"The parliament declaration was a symbolic act. Don't get excited," Budapest said after some European capitals had expressed concern, EURACTIV was told.

Hungarian officials also told their counterparts that the citizenship act was an internal policy issue, and that the ruling Fidesz party was obliged to deliver on promises it had made before the April elections.

However, this did not prevent diplomats from expressing concern over the upcoming Hungarian EU Presidency, which is due to begin on 1 January 2011.

Fico to win, but coalition unclear

Analysts suggest that every vote will be decisive in tomorrow's election. The chances are high that the SMER party of incumbent Prime Minister Robert Fico will win the majority of votes, leaving political opponents relatively far behind.

But the question is whether Fico will be able to form a government, given that at least one of its current junior coalition partners may not make it to parliament. The centre-right opposition parties claim they will not enter the government under SMER, but hope to somehow be able to establish a coalition of four or five centre-right parties.

Fico described such a possible coalition as a "right-wing conglutinate," illustrating an election campaign that turned unusually offensive at the end.

On Thursday, two days before the election, Slovakia's biggest daily, SME, published the transcript of an audio recording in which Fico, or at least a voice similar to his, spoke about fundraising money that should not to be reported in the party's official accounts.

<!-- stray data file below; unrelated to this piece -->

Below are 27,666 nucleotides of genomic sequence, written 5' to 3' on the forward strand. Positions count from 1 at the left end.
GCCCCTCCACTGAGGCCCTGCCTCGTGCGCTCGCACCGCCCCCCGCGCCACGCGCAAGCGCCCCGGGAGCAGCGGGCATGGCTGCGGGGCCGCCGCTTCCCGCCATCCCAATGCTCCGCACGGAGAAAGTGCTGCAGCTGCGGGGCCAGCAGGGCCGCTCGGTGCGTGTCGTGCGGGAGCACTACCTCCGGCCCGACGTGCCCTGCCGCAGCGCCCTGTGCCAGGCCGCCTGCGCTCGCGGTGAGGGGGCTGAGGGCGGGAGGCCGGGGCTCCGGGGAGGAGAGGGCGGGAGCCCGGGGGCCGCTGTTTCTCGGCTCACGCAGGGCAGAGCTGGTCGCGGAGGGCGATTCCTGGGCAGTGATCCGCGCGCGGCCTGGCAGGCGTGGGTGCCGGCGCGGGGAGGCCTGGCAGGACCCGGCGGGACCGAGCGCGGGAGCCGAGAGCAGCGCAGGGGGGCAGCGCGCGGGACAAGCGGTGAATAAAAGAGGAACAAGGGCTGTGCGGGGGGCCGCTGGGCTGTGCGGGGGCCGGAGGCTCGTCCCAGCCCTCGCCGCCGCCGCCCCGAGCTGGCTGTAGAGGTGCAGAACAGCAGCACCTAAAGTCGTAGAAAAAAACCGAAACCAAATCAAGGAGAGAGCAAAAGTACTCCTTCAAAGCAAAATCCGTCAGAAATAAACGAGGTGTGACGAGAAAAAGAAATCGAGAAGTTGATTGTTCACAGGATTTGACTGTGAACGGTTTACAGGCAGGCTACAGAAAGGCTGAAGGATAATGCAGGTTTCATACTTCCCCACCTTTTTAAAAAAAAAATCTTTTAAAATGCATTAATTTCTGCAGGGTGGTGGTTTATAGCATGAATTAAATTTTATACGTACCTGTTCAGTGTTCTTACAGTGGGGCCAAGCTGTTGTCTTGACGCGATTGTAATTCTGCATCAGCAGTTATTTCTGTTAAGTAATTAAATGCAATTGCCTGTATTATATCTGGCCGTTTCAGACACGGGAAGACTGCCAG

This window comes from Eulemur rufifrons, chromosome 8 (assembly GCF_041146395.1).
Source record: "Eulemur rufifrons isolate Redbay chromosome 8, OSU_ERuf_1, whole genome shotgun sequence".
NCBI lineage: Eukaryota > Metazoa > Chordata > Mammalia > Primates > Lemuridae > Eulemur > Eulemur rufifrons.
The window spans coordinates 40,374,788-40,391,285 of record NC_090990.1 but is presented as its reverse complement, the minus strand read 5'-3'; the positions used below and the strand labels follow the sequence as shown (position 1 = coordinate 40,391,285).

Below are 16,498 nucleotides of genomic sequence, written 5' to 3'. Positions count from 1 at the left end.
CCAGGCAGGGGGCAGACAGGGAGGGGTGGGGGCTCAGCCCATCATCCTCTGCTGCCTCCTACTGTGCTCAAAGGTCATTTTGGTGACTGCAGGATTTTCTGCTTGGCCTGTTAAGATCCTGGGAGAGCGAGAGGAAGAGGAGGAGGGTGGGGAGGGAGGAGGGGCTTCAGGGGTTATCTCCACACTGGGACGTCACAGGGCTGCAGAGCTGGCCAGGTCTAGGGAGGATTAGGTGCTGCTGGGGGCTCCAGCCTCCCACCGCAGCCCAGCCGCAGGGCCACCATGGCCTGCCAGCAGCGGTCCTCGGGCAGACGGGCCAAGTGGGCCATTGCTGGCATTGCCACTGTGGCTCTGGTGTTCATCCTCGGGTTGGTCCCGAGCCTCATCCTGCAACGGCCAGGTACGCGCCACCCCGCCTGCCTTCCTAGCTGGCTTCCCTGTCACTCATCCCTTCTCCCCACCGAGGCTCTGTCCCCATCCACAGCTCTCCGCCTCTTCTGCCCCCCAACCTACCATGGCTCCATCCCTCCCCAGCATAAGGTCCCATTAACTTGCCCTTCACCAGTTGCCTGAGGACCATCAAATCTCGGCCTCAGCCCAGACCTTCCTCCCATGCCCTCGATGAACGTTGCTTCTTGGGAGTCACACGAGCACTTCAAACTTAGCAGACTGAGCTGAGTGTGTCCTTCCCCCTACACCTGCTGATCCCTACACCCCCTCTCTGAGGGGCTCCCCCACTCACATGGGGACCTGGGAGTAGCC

A similar accusation against the main opposition party, SDKÚ, led to the resignation of former Prime Minister Mikuláš Dzurinda, who withdrew from the 2009 presidential elections in favour of Iveta Radi?ová, who was not successful. However, he stayed on as one of the leaders of the party.

The latest public opinion polls suggest that SMER saw a significant drop of public support – almost 5% in just a month. Polls suggest that more parties could be represented in the Slovak parliament after this election. At least two brand new parties have a chance of passing the 5% threshold – the liberal party SAS (Freedom and Solidarity) and the party promoting Slovak-Hungarian reconciliation, Most-Hid.

Competing for the nationalist vote

According to analysts, SMER has managed to take the Hungarian card from the hands of the nationalist and extremist SNS (Slovak National party), which obtained 11.6% in the 2006 elections.

SNS was forced during the campaign to use even more extremist rhetoric, focusing on Roma. It had a clearly racist billboard with a picture of a tattooed Roma man with the text: "Vote SNS. So that we do not feed those who are reluctant to work". By this, they wanted to avoid losing votes to an even more extreme right-wing party, 'Our Slovakia', EURACTIV Slovakia reports.